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Physics Colloquium: Exploring the physics of neutrino mass with EXO-200 and nEXO

Thursday, October 6, 2022

3:30 PM-5:00 PM

Michelle Dolinski

Drexel University
 
Tiny, weakly interacting neutrinos are extremely difficult to study in the laboratory, but studying neutrinos can give us a better understanding of the origin and structure of the universe. The discovery of neutrino mass is direct evidence of physics beyond the Standard Model of particle physics. It is an experimentally open question whether neutrinos have distinct antiparticles, and the answer is directly related to the origin of neutrino mass. The observation of neutrinoless double beta decay, a non-Standard Model version of a rare nuclear process, would prove that neutrinos are their own antiparticles. EXO-200 and nEXO are part of a program to search for neutrinoless double beta decay of Xe-136. I will report on the results from the EXO-200 experiment, which ran from 2011 to 2018 at the Waste Isolation Pilot Plant in Carlsbad, NM. I will also discuss progress toward nEXO, a next generation experiment that will increase sensitivity by over two orders of magnitude.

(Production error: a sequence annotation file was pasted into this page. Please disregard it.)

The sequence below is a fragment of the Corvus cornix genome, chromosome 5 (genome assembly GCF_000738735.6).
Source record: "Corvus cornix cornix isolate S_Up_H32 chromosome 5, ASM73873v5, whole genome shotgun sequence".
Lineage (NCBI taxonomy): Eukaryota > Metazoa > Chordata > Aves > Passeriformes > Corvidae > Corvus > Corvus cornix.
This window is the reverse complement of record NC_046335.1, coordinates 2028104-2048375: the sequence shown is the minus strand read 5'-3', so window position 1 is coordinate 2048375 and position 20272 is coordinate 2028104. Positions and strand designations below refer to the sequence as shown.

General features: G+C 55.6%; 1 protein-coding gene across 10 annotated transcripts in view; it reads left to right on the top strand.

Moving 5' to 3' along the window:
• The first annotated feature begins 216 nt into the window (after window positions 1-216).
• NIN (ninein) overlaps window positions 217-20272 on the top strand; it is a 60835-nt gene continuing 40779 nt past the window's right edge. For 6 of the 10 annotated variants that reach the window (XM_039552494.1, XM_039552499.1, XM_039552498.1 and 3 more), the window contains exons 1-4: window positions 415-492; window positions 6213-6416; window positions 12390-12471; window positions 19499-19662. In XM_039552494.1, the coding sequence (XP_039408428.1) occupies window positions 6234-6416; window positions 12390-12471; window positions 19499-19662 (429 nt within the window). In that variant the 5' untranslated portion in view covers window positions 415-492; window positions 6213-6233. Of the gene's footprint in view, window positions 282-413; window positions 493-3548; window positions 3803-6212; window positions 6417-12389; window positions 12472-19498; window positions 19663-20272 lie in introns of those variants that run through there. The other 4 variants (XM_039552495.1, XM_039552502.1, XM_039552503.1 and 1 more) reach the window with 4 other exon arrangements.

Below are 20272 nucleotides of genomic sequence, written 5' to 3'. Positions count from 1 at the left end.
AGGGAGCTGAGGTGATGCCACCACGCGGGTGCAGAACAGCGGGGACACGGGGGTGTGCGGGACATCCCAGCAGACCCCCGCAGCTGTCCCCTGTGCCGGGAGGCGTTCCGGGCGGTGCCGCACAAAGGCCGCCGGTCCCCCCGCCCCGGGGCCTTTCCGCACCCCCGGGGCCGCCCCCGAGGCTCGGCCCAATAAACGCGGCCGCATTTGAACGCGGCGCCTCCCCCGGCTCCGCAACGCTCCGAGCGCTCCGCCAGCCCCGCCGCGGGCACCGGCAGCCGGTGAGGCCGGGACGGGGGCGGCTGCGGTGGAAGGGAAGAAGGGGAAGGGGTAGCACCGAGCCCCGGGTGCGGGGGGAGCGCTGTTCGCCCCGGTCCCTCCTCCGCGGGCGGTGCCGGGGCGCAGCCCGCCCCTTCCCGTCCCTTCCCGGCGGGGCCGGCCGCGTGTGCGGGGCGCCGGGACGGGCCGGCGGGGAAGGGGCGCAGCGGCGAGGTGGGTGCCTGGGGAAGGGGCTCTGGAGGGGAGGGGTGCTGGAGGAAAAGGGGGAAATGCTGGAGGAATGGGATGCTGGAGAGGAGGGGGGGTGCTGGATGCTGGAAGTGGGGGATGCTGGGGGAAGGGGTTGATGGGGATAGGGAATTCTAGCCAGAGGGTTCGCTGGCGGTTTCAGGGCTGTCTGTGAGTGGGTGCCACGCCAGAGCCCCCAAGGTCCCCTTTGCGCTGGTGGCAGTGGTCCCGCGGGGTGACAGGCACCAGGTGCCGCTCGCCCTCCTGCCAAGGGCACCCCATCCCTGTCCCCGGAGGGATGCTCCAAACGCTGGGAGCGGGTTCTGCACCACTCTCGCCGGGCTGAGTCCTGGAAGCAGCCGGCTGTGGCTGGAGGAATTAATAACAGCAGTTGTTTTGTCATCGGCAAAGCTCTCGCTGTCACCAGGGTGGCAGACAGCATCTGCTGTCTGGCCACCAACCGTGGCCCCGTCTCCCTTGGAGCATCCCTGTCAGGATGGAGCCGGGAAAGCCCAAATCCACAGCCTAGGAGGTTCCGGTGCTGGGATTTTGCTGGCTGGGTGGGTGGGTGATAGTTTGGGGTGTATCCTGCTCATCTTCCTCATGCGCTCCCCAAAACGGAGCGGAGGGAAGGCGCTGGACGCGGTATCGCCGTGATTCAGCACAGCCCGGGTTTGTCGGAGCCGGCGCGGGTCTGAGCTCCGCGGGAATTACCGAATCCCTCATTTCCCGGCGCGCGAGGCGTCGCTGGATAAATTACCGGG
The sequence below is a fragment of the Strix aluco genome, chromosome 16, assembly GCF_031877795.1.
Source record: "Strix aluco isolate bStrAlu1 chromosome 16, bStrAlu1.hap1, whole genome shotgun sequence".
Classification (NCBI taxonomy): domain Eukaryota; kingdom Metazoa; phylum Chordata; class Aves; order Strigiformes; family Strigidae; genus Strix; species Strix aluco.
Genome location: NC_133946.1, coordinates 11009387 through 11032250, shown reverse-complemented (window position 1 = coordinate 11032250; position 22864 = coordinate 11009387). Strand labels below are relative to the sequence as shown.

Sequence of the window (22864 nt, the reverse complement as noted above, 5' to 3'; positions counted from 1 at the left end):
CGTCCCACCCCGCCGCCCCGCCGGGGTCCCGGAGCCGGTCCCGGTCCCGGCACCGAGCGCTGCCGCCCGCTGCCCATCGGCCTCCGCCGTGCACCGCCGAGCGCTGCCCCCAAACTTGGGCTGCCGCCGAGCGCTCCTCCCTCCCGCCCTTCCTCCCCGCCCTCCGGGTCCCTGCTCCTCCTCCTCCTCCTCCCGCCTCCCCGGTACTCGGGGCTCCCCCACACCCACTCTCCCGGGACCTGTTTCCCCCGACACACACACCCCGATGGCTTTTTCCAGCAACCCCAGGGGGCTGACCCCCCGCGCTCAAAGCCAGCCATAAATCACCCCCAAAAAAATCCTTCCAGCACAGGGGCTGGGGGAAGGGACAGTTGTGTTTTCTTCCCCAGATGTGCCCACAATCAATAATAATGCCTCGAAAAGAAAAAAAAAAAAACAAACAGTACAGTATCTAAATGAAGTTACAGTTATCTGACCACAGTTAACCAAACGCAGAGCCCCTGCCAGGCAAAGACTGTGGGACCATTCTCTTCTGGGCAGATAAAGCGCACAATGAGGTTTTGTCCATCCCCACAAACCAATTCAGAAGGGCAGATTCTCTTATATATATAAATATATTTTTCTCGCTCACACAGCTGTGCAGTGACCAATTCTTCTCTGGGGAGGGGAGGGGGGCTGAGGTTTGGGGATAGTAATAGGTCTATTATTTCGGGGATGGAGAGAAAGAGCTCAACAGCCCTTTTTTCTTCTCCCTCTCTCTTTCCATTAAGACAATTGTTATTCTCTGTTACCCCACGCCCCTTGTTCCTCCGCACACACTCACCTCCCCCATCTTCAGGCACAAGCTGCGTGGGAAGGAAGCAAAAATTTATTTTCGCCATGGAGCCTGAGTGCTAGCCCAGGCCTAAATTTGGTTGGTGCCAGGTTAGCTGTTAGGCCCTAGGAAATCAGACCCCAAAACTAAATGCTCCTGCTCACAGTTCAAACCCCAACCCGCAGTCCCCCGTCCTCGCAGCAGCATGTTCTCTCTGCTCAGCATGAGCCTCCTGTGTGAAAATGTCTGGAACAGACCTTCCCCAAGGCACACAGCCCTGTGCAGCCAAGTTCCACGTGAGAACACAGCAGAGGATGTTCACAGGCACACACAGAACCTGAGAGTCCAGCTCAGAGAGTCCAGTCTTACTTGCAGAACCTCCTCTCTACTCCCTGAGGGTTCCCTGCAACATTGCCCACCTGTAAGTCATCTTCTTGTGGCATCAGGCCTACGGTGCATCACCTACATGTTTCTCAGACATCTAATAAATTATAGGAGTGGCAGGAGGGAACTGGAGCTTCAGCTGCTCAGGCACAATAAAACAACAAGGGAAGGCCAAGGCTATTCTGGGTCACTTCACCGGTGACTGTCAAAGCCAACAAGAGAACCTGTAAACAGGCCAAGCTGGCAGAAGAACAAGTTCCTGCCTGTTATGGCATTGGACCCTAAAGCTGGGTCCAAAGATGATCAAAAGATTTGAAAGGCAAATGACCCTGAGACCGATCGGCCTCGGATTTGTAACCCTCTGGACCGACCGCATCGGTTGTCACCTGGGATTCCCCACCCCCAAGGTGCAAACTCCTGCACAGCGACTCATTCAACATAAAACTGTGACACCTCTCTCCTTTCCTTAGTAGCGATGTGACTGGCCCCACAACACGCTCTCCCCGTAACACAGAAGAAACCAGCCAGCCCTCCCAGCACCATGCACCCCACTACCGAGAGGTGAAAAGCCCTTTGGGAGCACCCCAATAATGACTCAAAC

Contact Information

Dr. Frank Ferrone
215-895-2778
FERRONFA@drexel.edu

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Location

Drexel University
919 Disque Hall

Audience

  • Undergraduate Students
  • Graduate Students
  • Faculty